|Publication number||US6927719 B1|
|Application number||US 10/794,864|
|Publication date||Aug 9, 2005|
|Filing date||Mar 4, 2004|
|Priority date||Mar 4, 2004|
|Publication number||10794864, 794864, US 6927719 B1, US 6927719B1, US-B1-6927719, US6927719 B1, US6927719B1|
|Inventors||Patrick P. Siniscalchi|
|Original Assignee||Texas Instruments Incorporated|
|Export Citation||BiBTeX, EndNote, RefMan|
|Patent Citations (17), Referenced by (10), Classifications (10), Legal Events (3)|
|External Links: USPTO, USPTO Assignment, Espacenet|
The present invention relates to digital-to-analog converters (DACs), and, more particularly, to a segmented current mode DAC.
Conversion from digital-to-analog (D/A) is the process of converting digital codes into a continuous range of analog signal levels. Digital codes are typically converted to analog voltages by assigning a voltage weight, or current weight, to each bit in the digital code and summing the voltage or current weights of the entire code. A digital-to-analog converter (DAC) having weights using the power of two is called a binary weighted DAC. DACs that produce analog current outputs usually have a faster settling time and better linearity than those that produce a voltage output.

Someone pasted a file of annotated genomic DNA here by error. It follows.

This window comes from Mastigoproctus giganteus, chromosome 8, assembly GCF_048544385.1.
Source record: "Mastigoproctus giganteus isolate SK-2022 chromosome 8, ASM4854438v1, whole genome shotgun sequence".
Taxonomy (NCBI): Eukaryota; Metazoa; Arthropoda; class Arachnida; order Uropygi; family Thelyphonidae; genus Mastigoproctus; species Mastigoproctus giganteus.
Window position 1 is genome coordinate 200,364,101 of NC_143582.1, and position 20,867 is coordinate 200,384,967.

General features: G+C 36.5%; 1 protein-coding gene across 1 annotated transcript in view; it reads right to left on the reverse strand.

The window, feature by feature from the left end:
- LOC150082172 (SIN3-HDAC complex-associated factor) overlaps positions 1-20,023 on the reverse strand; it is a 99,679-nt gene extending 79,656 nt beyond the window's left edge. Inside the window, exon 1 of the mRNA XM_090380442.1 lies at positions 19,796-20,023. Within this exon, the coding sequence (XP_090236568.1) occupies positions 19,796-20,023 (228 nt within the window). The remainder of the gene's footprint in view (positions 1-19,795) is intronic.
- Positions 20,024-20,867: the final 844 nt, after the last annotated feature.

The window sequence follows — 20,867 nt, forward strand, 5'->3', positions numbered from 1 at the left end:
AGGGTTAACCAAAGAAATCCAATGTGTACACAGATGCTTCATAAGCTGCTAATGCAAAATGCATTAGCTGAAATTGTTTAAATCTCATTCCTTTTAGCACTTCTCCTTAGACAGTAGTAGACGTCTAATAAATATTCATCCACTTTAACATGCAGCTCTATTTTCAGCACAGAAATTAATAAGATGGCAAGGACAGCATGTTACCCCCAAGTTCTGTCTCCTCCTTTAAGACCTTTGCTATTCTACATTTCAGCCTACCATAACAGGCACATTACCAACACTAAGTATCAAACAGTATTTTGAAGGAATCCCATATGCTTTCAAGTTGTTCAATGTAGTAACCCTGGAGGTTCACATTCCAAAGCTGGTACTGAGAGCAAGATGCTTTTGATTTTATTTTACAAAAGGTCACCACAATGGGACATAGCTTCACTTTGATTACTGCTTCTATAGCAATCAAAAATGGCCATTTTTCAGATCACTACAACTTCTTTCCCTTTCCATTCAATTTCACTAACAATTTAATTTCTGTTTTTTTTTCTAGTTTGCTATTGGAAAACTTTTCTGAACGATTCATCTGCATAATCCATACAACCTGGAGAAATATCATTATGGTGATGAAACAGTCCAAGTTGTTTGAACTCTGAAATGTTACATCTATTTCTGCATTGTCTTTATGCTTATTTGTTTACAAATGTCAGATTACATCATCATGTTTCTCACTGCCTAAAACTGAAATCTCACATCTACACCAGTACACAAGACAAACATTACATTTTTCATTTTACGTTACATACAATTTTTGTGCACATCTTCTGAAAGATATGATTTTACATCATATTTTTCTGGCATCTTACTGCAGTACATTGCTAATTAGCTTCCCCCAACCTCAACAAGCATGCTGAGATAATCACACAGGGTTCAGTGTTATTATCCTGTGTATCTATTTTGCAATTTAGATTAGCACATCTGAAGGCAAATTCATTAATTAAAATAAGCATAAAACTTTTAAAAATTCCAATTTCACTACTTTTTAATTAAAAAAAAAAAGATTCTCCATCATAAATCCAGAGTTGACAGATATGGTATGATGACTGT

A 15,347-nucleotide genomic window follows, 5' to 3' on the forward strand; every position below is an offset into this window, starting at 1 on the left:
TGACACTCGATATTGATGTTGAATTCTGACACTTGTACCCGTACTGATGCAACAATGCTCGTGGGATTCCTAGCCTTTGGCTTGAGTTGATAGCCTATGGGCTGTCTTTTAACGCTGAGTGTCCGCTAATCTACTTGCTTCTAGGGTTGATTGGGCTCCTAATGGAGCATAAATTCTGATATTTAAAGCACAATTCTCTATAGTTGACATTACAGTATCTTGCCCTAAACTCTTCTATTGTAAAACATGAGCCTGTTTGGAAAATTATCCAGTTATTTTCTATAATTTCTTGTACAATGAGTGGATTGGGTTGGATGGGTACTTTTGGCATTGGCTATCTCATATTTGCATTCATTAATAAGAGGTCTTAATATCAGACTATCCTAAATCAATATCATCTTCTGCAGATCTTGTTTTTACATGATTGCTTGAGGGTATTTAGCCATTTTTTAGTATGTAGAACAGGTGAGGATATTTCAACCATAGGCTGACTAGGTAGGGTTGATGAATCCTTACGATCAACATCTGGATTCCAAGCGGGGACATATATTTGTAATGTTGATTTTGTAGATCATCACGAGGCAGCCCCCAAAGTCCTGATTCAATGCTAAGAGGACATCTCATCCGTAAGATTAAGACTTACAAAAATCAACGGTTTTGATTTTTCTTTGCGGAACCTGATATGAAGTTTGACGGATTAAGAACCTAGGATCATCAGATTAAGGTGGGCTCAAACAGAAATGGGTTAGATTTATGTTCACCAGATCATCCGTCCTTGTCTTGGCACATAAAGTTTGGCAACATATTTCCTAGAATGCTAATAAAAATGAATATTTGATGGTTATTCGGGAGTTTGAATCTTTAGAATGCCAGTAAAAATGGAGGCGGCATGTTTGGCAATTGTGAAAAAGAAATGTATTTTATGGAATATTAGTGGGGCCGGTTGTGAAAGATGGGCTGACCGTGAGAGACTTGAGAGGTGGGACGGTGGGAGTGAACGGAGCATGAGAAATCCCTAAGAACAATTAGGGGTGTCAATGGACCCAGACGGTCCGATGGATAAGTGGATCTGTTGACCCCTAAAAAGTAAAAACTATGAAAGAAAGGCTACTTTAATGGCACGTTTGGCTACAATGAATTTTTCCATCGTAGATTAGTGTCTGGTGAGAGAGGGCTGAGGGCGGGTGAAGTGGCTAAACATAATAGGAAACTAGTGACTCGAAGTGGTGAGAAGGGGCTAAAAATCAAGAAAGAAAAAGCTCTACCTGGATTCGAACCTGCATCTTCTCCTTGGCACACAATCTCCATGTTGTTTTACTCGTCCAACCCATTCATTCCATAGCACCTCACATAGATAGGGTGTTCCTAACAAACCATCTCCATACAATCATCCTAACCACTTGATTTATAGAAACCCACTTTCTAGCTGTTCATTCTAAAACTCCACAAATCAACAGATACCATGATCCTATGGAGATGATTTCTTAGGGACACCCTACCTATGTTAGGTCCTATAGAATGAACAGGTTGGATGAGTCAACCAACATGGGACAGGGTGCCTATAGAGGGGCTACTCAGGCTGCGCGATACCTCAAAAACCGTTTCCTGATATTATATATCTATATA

Major factors that determine the quality of performance of DACs are resolution, sampling rate, speed, and linearity. The accuracy of the DAC's measurement and conversion is typically specified by the converter's linearity. “Integral linearity” is a measure of linearity over the entire conversion range. It is defined as the deviation from a straight line drawn between the maximum point and through zero (or the offset value) of the conversion range. “Differential linearity” is the linearity between adjacent steps of the analog output. In addition, differential linearity is a measure of the monotonicity of the converter. The converter is said to be monotonic if increasing input values result in increasing output values.